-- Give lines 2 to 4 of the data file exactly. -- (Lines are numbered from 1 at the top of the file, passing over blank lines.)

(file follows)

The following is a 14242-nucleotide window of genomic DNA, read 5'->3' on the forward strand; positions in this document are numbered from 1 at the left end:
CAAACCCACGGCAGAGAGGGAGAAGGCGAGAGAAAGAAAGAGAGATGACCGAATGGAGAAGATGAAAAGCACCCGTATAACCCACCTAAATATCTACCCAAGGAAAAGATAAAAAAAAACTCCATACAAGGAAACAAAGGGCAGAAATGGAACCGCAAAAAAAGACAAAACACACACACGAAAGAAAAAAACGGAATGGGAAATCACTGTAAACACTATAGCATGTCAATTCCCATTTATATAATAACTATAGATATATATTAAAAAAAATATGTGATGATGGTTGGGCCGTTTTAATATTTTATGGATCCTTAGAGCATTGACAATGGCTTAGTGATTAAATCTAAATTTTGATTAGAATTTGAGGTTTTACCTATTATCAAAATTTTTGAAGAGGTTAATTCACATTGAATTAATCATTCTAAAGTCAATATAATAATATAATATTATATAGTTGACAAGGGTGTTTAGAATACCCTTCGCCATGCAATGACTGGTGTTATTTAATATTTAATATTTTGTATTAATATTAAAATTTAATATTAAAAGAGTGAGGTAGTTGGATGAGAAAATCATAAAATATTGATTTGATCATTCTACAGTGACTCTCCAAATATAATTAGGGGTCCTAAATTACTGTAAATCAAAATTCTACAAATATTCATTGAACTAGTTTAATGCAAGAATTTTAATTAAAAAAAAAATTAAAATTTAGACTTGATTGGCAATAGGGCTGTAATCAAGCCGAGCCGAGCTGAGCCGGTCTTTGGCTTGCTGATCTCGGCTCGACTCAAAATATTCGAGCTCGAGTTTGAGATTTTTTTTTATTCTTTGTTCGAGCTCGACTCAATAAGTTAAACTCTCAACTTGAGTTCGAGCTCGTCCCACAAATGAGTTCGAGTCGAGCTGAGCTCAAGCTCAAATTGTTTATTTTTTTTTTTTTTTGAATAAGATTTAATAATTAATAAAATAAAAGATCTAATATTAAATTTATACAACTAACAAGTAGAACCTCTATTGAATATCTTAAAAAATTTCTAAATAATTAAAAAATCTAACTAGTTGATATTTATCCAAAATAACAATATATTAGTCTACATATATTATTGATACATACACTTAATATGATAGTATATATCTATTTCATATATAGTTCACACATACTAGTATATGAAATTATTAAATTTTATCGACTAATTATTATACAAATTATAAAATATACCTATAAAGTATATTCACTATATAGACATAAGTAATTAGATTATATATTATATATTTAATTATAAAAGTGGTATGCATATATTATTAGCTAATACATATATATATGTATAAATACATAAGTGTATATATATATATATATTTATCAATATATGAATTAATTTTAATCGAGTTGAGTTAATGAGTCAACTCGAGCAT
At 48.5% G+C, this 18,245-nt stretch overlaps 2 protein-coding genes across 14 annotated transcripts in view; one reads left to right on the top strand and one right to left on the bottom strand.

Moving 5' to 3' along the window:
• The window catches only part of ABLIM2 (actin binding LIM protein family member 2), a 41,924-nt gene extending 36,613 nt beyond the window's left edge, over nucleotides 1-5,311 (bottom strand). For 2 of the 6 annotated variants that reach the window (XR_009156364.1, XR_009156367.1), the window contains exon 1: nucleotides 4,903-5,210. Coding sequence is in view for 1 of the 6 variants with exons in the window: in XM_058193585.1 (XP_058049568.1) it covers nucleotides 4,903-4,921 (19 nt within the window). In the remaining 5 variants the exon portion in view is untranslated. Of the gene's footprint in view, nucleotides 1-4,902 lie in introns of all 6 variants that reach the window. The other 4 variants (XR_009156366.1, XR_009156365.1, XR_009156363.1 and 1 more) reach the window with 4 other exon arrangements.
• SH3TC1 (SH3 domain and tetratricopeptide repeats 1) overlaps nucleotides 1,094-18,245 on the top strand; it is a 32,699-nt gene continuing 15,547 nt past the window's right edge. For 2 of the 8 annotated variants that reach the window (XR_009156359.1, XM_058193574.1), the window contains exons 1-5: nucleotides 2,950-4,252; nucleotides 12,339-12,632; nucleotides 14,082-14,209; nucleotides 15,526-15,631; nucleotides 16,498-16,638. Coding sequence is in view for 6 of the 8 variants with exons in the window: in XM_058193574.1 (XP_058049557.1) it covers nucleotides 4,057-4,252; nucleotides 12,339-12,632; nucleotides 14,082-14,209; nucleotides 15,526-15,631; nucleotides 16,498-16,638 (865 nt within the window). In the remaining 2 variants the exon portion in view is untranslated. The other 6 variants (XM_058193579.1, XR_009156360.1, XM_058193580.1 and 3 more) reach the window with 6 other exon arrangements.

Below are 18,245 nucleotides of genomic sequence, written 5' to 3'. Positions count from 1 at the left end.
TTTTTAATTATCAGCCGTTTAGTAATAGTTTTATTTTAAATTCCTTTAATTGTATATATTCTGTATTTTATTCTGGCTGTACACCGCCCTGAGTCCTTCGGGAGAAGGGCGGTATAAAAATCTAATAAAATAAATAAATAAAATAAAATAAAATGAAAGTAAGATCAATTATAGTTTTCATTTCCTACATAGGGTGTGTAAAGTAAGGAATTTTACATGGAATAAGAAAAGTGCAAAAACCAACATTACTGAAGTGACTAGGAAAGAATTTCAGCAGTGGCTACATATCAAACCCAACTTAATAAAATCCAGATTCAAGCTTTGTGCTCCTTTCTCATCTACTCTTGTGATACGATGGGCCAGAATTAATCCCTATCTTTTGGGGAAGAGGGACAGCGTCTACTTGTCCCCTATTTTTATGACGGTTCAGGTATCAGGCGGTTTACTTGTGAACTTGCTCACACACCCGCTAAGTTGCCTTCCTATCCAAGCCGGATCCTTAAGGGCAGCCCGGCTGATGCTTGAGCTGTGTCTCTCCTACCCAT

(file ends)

CAAACCCACGGCAGAGAGGGAGAAGGCGAGAGAAAGAAAGAGAGATGACCGAATGGAGAAGATGAAAAGCACCCGTATAACCCACCTAAATATCTACCCAAGGAAAAGATAAAAAAAAACTCCATACAAGGAAACAAAGGGCAGAAATGGAACCGCAAAAAAAGACAAAACACACACACGAAAGAAAAAAACGGAATGGGAAATCACTGTAAACACTATAGCATGTCAATTCCCATTTATATAATAACTATAGATATATATTAAAAAAAATATGTGATGATGGTTGGGCCGTTTTAATATTTTATGGATCCTTAGAGCATTGACAATGGCTTAGTGATTAAATCTAAATTTTGATTAGAATTTGAGGTTTTACCTATTATCAAAATTTTTGAAGAGGTTAATTCACATTGAATTAATCATTCTAAAGTCAATATAATAATATAATATTATATAGTTGACAAGGGTGTTTAGAATACCCTTCGCCATGCAATGACTGGTGTTATTTAATATTTAATATTTTGTATTAATATTAAAATTTAATATTAAAAGAGTGAGGTAGTTGGATGAGAAAATCATAAAATATTGATTTGATCATTCTACAGTGACTCTCCAAATATAATTAGGGGTCCTAAATTACTGTAAATCAAAATTCTACAAATATTCATTGAACTAGTTTAATGCAAGAATTTTAATTAAAAAAAAAATTAAAATTTAGACTTGATTGGCAATAGGGCTGTAATCAAGCCGAGCCGAGCTGAGCCGGTCTTTGGCTTGCTGATCTCGGCTCGACTCAAAATATTCGAGCTCGAGTTTGAGATTTTTTTTTATTCTTTGTTCGAGCTCGACTCAATAAGTTAAACTCTCAACTTGAGTTCGAGCTCGTCCCACAAATGAGTTCGAGTCGAGCTGAGCTCAAGCTCAAATTGTTTATTTTTTTTTTTTTTTGAATAAGATTTAATAATTAATAAAATAAAAGATCTAATATTAAATTTATACAACTAACAAGTAGAACCTCTATTGAATATCTTAAAAAATTTCTAAATAATTAAAAAATCTAACTAGTTGATATTTATCCAAAATAACAATATATTAGTCTACATATATTATTGATACATACACTTAATATGATAGTATATATCTATTTCATATATAGTTCACACATACTAGTATATGAAATTATTAAATTTTATCGACTAATTATTATACAAATTATAAAATATACCTATAAAGTATATTCACTATATAGACATAAGTAATTAGATTATATATTATATATTTAATTATAAAAGTGGTATGCATATATTATTAGCTAATACATATATATATGTATAAATACATAAGTGTATATATATATATATATTTATCAATATATGAATTAATTTTAATCGAGTTGAGTTAATGAGTCAACTCGAGCAT
At 48.5% G+C, this 18,245-nt stretch overlaps 2 protein-coding genes across 14 annotated transcripts in view; one reads left to right on the top strand and one right to left on the bottom strand.

Moving 5' to 3' along the window: